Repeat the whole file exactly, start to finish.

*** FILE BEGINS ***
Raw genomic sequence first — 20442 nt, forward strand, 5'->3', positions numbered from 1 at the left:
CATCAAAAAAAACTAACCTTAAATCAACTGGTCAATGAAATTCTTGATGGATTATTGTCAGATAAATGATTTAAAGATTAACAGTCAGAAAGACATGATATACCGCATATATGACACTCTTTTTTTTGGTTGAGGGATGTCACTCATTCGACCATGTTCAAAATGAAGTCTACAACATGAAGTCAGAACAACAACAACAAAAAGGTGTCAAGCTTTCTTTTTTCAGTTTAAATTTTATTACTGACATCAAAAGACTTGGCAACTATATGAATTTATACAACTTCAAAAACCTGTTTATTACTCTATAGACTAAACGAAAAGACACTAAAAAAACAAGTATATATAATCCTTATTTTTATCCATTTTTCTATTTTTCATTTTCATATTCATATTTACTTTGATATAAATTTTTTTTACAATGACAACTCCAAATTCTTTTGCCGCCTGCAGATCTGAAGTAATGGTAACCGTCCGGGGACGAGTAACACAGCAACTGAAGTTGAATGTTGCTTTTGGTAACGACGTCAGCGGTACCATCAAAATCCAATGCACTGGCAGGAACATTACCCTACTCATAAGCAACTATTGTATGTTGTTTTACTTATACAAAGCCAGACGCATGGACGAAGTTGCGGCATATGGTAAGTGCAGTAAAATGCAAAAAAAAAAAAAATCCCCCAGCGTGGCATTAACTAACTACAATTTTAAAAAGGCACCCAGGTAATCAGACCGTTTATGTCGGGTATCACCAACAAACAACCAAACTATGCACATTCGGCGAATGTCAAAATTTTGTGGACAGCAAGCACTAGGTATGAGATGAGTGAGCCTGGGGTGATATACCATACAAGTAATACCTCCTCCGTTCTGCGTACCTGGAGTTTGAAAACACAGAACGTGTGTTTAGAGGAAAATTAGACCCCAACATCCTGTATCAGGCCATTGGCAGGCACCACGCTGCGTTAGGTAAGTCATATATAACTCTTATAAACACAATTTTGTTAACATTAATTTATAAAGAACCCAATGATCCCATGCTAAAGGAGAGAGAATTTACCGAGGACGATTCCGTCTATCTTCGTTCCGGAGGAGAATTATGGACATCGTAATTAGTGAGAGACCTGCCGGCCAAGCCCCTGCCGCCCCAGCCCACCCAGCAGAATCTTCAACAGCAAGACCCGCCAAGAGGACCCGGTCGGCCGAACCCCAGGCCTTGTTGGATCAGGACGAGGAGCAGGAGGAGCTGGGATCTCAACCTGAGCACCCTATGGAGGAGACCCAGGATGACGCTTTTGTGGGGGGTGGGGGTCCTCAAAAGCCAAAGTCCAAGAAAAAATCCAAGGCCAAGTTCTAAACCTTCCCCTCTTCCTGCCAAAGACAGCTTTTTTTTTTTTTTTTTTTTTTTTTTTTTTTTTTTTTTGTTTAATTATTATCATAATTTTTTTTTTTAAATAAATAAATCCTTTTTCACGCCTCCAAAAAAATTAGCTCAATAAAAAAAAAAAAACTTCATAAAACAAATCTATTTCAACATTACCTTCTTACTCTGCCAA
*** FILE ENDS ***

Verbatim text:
Raw genomic sequence first — 20442 nt, forward strand, 5'->3', positions numbered from 1 at the left:
CATCAAAAAAAACTAACCTTAAATCAACTGGTCAATGAAATTCTTGATGGATTATTGTCAGATAAATGATTTAAAGATTAACAGTCAGAAAGACATGATATACCGCATATATGACACTCTTTTTTTTGGTTGAGGGATGTCACTCATTCGACCATGTTCAAAATGAAGTCTACAACATGAAGTCAGAACAACAACAACAAAAAGGTGTCAAGCTTTCTTTTTTCAGTTTAAATTTTATTACTGACATCAAAAGACTTGGCAACTATATGAATTTATACAACTTCAAAAACCTGTTTATTACTCTATAGACTAAACGAAAAGACACTAAAAAAACAAGTATATATAATCCTTATTTTTATCCATTTTTCTATTTTTCATTTTCATATTCATATTTACTTTGATATAAATTTTTTTTACAATGACAACTCCAAATTCTTTTGCCGCCTGCAGATCTGAAGTAATGGTAACCGTCCGGGGACGAGTAACACAGCAACTGAAGTTGAATGTTGCTTTTGGTAACGACGTCAGCGGTACCATCAAAATCCAATGCACTGGCAGGAACATTACCCTACTCATAAGCAACTATTGTATGTTGTTTTACTTATACAAAGCCAGACGCATGGACGAAGTTGCGGCATATGGTAAGTGCAGTAAAATGCAAAAAAAAAAAAAATCCCCCAGCGTGGCATTAACTAACTACAATTTTAAAAAGGCACCCAGGTAATCAGACCGTTTATGTCGGGTATCACCAACAAACAACCAAACTATGCACATTCGGCGAATGTCAAAATTTTGTGGACAGCAAGCACTAGGTATGAGATGAGTGAGCCTGGGGTGATATACCATACAAGTAATACCTCCTCCGTTCTGCGTACCTGGAGTTTGAAAACACAGAACGTGTGTTTAGAGGAAAATTAGACCCCAACATCCTGTATCAGGCCATTGGCAGGCACCACGCTGCGTTAGGTAAGTCATATATAACTCTTATAAACACAATTTTGTTAACATTAATTTATAAAGAACCCAATGATCCCATGCTAAAGGAGAGAGAATTTACCGAGGACGATTCCGTCTATCTTCGTTCCGGAGGAGAATTATGGACATCGTAATTAGTGAGAGACCTGCCGGCCAAGCCCCTGCCGCCCCAGCCCACCCAGCAGAATCTTCAACAGCAAGACCCGCCAAGAGGACCCGGTCGGCCGAACCCCAGGCCTTGTTGGATCAGGACGAGGAGCAGGAGGAGCTGGGATCTCAACCTGAGCACCCTATGGAGGAGACCCAGGATGACGCTTTTGTGGGGGGTGGGGGTCCTCAAAAGCCAAAGTCCAAGAAAAAATCCAAGGCCAAGTTCTAAACCTTCCCCTCTTCCTGCCAAAGACAGCTTTTTTTTTTTTTTTTTTTTTTTTTTTTTTTTTTTTTTGTTTAATTATTATCATAATTTTTTTTTTTAAATAAATAAATCCTTTTTCACGCCTCCAAAAAAATTAGCTCAATAAAAAAAAAAAAACTTCATAAAACAAATCTATTTCAACATTACCTTCTTACTCTGCCAA